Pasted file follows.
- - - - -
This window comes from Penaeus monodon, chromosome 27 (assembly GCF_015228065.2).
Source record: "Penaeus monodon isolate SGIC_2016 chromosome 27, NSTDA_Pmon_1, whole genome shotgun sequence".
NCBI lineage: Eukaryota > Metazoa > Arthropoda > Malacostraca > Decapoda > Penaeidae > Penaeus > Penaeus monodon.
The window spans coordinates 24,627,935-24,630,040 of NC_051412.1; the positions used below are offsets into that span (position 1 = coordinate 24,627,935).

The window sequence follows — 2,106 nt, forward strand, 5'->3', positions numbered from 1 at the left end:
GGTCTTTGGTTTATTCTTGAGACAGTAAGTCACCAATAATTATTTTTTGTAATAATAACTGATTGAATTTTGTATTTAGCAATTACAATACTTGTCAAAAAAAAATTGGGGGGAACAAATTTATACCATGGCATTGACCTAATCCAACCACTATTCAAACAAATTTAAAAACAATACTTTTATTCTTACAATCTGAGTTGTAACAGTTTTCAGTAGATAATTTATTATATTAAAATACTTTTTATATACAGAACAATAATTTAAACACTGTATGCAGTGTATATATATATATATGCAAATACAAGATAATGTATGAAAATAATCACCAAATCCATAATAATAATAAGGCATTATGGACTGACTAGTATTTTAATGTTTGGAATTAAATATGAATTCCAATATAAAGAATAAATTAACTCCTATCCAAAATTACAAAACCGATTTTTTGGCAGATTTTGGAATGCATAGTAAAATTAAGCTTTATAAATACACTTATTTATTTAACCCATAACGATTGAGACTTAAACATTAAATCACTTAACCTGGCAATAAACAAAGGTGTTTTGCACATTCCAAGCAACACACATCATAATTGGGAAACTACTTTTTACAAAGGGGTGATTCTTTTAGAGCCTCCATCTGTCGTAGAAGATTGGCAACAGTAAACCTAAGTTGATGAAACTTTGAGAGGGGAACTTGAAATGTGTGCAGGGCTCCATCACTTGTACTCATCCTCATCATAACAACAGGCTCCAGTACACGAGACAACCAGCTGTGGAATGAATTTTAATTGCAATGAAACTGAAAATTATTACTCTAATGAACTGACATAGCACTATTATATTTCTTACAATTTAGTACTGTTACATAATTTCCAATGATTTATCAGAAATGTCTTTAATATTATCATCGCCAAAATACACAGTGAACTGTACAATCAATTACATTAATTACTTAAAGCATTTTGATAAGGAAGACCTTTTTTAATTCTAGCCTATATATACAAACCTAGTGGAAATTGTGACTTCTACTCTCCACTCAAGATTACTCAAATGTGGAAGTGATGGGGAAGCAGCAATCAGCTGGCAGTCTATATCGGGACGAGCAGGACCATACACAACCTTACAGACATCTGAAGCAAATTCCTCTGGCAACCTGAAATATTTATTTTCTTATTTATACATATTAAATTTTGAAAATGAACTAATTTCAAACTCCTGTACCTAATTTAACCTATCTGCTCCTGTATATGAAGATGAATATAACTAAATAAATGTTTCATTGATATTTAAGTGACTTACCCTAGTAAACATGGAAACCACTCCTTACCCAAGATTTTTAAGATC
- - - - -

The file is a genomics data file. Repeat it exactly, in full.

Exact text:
This window comes from Penaeus monodon, chromosome 27 (assembly GCF_015228065.2).
Source record: "Penaeus monodon isolate SGIC_2016 chromosome 27, NSTDA_Pmon_1, whole genome shotgun sequence".
NCBI lineage: Eukaryota > Metazoa > Arthropoda > Malacostraca > Decapoda > Penaeidae > Penaeus > Penaeus monodon.
The window spans coordinates 24,627,935-24,630,040 of NC_051412.1; the positions used below are offsets into that span (position 1 = coordinate 24,627,935).

The window sequence follows — 2,106 nt, forward strand, 5'->3', positions numbered from 1 at the left end:
GGTCTTTGGTTTATTCTTGAGACAGTAAGTCACCAATAATTATTTTTTGTAATAATAACTGATTGAATTTTGTATTTAGCAATTACAATACTTGTCAAAAAAAAATTGGGGGGAACAAATTTATACCATGGCATTGACCTAATCCAACCACTATTCAAACAAATTTAAAAACAATACTTTTATTCTTACAATCTGAGTTGTAACAGTTTTCAGTAGATAATTTATTATATTAAAATACTTTTTATATACAGAACAATAATTTAAACACTGTATGCAGTGTATATATATATATATGCAAATACAAGATAATGTATGAAAATAATCACCAAATCCATAATAATAATAAGGCATTATGGACTGACTAGTATTTTAATGTTTGGAATTAAATATGAATTCCAATATAAAGAATAAATTAACTCCTATCCAAAATTACAAAACCGATTTTTTGGCAGATTTTGGAATGCATAGTAAAATTAAGCTTTATAAATACACTTATTTATTTAACCCATAACGATTGAGACTTAAACATTAAATCACTTAACCTGGCAATAAACAAAGGTGTTTTGCACATTCCAAGCAACACACATCATAATTGGGAAACTACTTTTTACAAAGGGGTGATTCTTTTAGAGCCTCCATCTGTCGTAGAAGATTGGCAACAGTAAACCTAAGTTGATGAAACTTTGAGAGGGGAACTTGAAATGTGTGCAGGGCTCCATCACTTGTACTCATCCTCATCATAACAACAGGCTCCAGTACACGAGACAACCAGCTGTGGAATGAATTTTAATTGCAATGAAACTGAAAATTATTACTCTAATGAACTGACATAGCACTATTATATTTCTTACAATTTAGTACTGTTACATAATTTCCAATGATTTATCAGAAATGTCTTTAATATTATCATCGCCAAAATACACAGTGAACTGTACAATCAATTACATTAATTACTTAAAGCATTTTGATAAGGAAGACCTTTTTTAATTCTAGCCTATATATACAAACCTAGTGGAAATTGTGACTTCTACTCTCCACTCAAGATTACTCAAATGTGGAAGTGATGGGGAAGCAGCAATCAGCTGGCAGTCTATATCGGGACGAGCAGGACCATACACAACCTTACAGACATCTGAAGCAAATTCCTCTGGCAACCTGAAATATTTATTTTCTTATTTATACATATTAAATTTTGAAAATGAACTAATTTCAAACTCCTGTACCTAATTTAACCTATCTGCTCCTGTATATGAAGATGAATATAACTAAATAAATGTTTCATTGATATTTAAGTGACTTACCCTAGTAAACATGGAAACCACTCCTTACCCAAGATTTTTAAGATC